Friday, July 27, 2007

A Canadian Doctor Talks About Socialized Medicine

He said it, not me. Well, all right, I've said most of it, too. But here's how he starts:

I was once a believer in socialized medicine.

Nice. =)

Government researchers now note that more than 1.5 million Ontarians (or 12% of that province's population) can't find family physicians. Health officials in one Nova Scotia community actually resorted to a lottery to determine who'd get a doctor's appointment.

These problems are not unique to Canada — they characterize all government-run health care systems.


Health care by lottery. Bet you didn't hear about that in Sicko, did you?

Because the U.S. is so much wealthier than other countries, it isn't unreasonable for it to spend more on health care. Take America's high spending on research and development. M.D. Anderson in Texas, a prominent cancer center, spends more on research than Canada does. (emphasis mine--Darren)


Do I need to add to that?

The Canucks and the British aren't stupid. They didn't set out for their health care systems to be as screwed up as they are. If there were a way to avoid it, I'm sure they'd have avoided it. But they haven't. The problems they haveare entirely predictable, they're what socialism has wrought.

Anyway, our doctor-author ends with a statement that Adam Smith would probably agree with:

America is right to seek a model for delivering good health care at good prices, but we should be looking not to Canada, but close to home — in the other four-fifths or so of our economy. From telecommunications to retail, deregulation and market competition have driven prices down and quality and productivity up. Health care is long overdue for the same prescription.


Hear hear.

5 comments:

Ellen K said...

One thing that I have failed to see addressed was how HMO's were offered up as the Great Compromise that would lower costs. Instead it set up an entire private bureaucracy that sets up more hurdles to care than opens doors. Back when my daughter was born, in 1982, an office visit to the pediatrician was around $50. Now that is just the copay for an office visit, with every fee under the sun tacked on top. Doctors incorporated to protect themselves legally. The awards given out on malpractice suits have made it almost impossible to find an OB/GYN in some areas. My mother's doctor was originally from Canada and left there because his income was so limited that he couldn't pay back college loans and was working two other jobs. He said if a Democrat gets elected here, he will leave for Costa Rico or Brazil. I know kids who did very well on their MCat's who are not going to medical school because it's not worth it. They can make more and have a more stable life by doing research or bioengineering. What good will that do when everyone has a GP but nobody knows how to do the hard stuff?

Queen of Dysfunction said...

If Sicko is the start of a new reality here in the States I will be taking my family and moving to a small deserted island in the South Pacific. Government run anything is Not A Good Idea.

Rhymes With Right said...

And I am glad about that statistic regarding MD Anderson -- a dear friend from church is there now, undergoing testing in advance of chemo/radiation for a quick-spreading cancer. He and his wife are in their early 30s have darling little girl.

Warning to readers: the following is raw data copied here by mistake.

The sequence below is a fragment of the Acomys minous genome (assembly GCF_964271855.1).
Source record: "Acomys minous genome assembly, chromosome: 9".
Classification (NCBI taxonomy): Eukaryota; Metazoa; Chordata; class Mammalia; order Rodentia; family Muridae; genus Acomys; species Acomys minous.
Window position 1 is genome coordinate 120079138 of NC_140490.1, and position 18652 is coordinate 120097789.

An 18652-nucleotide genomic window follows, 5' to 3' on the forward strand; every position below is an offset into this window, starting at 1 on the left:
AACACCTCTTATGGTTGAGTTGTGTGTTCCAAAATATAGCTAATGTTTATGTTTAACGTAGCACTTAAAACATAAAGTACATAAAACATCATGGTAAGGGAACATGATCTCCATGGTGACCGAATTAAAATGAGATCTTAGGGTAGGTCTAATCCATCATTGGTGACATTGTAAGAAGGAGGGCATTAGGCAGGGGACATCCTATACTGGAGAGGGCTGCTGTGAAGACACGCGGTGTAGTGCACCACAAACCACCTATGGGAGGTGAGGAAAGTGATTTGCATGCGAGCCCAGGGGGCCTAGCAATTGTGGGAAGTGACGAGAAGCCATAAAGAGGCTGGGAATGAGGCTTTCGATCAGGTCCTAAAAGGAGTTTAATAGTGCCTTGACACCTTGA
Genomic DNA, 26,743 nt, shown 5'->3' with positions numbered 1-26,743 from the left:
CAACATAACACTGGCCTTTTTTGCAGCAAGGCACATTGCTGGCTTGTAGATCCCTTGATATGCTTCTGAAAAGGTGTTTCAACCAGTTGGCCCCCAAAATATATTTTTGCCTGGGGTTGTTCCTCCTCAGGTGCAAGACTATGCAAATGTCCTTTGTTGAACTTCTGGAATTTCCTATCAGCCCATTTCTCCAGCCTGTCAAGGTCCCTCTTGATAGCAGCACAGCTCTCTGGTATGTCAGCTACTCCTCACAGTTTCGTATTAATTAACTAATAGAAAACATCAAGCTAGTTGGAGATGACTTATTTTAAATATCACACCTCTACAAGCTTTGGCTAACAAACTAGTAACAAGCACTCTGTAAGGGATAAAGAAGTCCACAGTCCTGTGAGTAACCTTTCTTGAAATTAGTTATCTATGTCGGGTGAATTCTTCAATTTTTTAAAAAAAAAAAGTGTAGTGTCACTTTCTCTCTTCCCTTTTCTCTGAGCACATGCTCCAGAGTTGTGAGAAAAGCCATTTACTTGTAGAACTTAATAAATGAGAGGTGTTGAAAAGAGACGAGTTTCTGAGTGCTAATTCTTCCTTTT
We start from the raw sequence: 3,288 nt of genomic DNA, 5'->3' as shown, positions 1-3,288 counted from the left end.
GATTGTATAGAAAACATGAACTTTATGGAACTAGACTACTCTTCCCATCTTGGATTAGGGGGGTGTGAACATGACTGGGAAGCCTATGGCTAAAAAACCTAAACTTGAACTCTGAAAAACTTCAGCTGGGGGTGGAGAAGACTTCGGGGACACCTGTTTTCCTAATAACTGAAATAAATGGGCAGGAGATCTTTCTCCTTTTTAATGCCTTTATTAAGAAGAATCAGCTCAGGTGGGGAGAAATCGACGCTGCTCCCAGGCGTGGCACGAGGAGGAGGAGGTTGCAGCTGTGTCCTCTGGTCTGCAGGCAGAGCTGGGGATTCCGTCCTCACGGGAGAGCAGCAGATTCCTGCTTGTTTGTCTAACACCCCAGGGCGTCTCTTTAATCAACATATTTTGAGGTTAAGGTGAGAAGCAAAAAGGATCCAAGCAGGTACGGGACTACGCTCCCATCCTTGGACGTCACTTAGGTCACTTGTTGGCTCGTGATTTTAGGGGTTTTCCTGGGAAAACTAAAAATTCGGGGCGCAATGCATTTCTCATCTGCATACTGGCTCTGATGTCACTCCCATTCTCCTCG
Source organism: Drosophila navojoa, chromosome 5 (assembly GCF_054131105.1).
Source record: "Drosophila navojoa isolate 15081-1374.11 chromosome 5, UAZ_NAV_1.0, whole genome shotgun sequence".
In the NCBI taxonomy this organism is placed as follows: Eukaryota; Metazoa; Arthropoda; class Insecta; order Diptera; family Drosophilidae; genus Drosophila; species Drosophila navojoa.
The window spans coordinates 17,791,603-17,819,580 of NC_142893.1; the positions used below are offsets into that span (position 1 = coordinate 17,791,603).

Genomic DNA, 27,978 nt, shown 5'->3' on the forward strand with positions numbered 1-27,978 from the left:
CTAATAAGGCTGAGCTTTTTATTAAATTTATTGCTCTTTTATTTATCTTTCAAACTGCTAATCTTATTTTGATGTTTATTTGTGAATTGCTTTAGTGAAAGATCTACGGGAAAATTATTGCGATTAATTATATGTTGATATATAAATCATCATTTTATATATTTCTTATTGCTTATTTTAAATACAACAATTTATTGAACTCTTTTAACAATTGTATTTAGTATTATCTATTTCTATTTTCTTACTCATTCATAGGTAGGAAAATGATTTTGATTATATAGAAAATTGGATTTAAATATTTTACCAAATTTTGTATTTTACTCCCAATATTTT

Prayers are welcome and needed.

allen said...

HMOs were supposed to be the answer to the medical "tragedy of the commons" that was developing. Of course, like all attempts to regulate a commons you end up with increasingly influential and well-paid cadre who are supposed to regulate the commons for the benefit of all and end up seeing to their own concerns.

The bureaucracy has to burgeon because you can't plan for every eventuality and the only resource to throw at any problem is more personnel. And the problems develop continuously so formerly simple policies mutate over time into complex and intricate horrors that are meant to provide the official answer to every problem, can't and in the end become problems in their own right.

In fact, the American medical system is already socialized to a considerable degree. You can see that in the similarities to overtly socialized medical systems. Costs rise continuously, either without an increase in value or in excess of the value received. Professionals have both their decision-making scope circumscribed and their earning-power diminished. Administrative costs balloon as the displaced decision-making power creates demand for more administrative personnel. An increasingly large share of the budget goes to administrative overhead at the expense of the organization's mission. Rationing starts to occur and with it a class of people who are above any rules about rationing.

The solution to the problem of lots of big HMOs isn't to be found in the creation of a single, sea-to-shining-sea HMO. But try telling that to someone who thinks they'll be getting something for nothing.

Ellen K said...

It's funny, but people really don't get how much their medical results are controlled by healthcare companies right now. I have had someone from an HMO, to which I no longer belong, change my prescription. They didn't change it to a generic, but actually changed it to another medication entirely. I also had to argue to get my son the meds he needed when he was bitten by a spider and went into celluitis. The HMO balked until I told them that I would be happy to wait until he was so bad that I had to take him to the emergency room. Then they paid for the meds. But people should not have to go to that length. It IS what will happen under a nationalized plan. Those who think they will be getting the same level of care need to think if they want what amounts to basic care in our inner city public hospitals, because that is what we will get.